Tag Archives: VCAP-DCD

Which VMware certifications should you invest in?

IT is a fast moving industry, and the current shift to cloud computing is accelerating the rate of change. With the forthcoming release of the vSphere5 VCAP exams (VCAP5-DCA and the VCAP5-DCD) I’ve been planning to study my socks off to get both exams under my belt. I’m sure I’m not alone in struggling to make study time, particularly as my day job doesn’t tend to cover all of the material either because we’re only Enterprise level licensing or because we don’t use all the features. On top of that I’d like to update my VCAP-DCA study guide which will consume a significant chunk of time.

This serious case of study contention has made me revisit my priorities. The VMware ecosystem has evolved considerably over the last few years and there’s considerable buzz around VMware View and vCloud Director (not to mention the whole Cloud Foundry and vFabric ecosystem). Maybe these would be better areas to focus on? As John Troyer said about certifications “You don’t have to collect them all!” but it does make me wonder – which VMware certs are most likely to benefit career progression?


First some facts. The VMware platform which evolved into vSphere was launched in 2001, the first VCP exam was available in June 2003 (@susangude is VCP#1), and the first VCAP exams were launched seven years later in August 2010. Nine years on and the statistics are well known – around 60,000 VCPs worldwide and approximately 600 certified in each of the two VCAP tracks (so 50 VCPs for every VCAP!).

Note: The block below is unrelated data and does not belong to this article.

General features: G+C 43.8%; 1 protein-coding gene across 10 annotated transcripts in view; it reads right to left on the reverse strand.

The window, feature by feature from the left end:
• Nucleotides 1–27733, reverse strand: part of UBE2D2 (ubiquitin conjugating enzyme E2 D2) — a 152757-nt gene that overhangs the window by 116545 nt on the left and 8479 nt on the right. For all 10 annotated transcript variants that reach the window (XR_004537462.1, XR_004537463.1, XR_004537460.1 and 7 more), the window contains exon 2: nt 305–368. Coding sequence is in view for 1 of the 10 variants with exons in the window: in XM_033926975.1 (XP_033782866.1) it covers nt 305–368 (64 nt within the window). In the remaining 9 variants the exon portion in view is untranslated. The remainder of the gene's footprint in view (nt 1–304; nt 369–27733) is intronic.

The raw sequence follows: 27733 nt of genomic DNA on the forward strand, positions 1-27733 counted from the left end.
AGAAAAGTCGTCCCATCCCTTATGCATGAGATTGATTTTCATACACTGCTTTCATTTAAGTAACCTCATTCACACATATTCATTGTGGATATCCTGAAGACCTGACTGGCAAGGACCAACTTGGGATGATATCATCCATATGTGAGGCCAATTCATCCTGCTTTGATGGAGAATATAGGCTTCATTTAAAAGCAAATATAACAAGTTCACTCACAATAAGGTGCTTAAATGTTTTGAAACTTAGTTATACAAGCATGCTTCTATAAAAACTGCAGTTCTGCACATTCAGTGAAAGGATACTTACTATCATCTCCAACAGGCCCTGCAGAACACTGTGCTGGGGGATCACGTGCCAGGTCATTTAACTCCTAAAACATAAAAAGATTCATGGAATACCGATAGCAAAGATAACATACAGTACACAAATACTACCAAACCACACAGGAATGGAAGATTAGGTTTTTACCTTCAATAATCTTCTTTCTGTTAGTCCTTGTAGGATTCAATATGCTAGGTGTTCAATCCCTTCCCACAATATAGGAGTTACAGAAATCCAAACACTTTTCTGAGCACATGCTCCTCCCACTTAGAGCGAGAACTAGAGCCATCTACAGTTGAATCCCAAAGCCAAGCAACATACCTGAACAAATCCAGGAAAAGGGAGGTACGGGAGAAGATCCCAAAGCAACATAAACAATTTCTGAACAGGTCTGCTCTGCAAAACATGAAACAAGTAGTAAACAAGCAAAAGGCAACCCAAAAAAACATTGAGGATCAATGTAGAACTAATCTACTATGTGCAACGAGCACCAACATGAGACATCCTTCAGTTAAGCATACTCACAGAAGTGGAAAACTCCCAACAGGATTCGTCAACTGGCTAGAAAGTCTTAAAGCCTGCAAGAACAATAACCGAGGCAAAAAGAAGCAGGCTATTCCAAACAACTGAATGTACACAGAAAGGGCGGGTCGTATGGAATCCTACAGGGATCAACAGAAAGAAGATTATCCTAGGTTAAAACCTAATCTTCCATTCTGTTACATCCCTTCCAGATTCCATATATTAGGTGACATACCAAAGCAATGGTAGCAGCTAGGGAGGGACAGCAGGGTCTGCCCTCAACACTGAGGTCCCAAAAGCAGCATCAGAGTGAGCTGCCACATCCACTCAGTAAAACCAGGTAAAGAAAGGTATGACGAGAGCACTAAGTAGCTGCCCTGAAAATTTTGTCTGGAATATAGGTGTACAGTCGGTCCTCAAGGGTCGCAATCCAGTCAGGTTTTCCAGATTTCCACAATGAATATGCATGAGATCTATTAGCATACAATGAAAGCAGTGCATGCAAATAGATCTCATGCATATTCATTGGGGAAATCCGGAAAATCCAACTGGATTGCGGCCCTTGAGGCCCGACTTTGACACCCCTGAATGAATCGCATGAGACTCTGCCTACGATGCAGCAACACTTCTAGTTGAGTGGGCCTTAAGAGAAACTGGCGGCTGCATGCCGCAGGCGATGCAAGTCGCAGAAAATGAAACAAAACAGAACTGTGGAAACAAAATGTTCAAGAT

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VCAP-DCD Design workshop – my thoughts

After a course postponement in January (due to lack of attendees) I finally took the VMware Design Workshop (v5) this week, a three day course designed to help you prepare for the VCAP-DCD exam as well as real life solution design using VMware vSphere. If you’ve sat the v4 course there’s very little difference so you can probably stop reading now…

I’ve been responsible for the same vSphere implementation at my company for well over four years now, so unlike contractors or consultants I’m not seeing new infrastructures every week and I’m not redesigning mine week to week either. So why go on the workshop you ask? I hoped that spending some time away from the office thinking about design might allow me a fresh look at how we currently have our environment configured as well as giving me a gauge on my own skillset. There was a select group of four on the course which was a slight shame as I think more people would have increased discussions and added value (everyone does things differently and has different circumstances). Despite the limited numbers we had diverse opinions and experience covering government, army, SME and enterprise environments. Luckily our instructor Paul McSharry (@pmcsharry) is one of those trainers who’s also still consulting/contracting so he was more than able to fill any gaps with real world experience including some great discussions around VMware’s vCloud in particular (although neither vCD nor vCloud are on the blueprint they made for great examples). I’ve was lucky to have Mike Laverick for my ICM course back in 2007 and equally lucky to have Paul, he’s a great trainer.

The workshop is still a three day course with minimal hands on work – it’s all whiteboards and discussions. That in itself is quite refreshing as many courses are ‘heads down’ in a PC racing through labs whereas this course is more social. It also meant I kept my mind off work for the three days as I didn’t have a PC in front of me as a distraction! It looks as if the order of the modules has changed from the v4 course but the content is largely the same;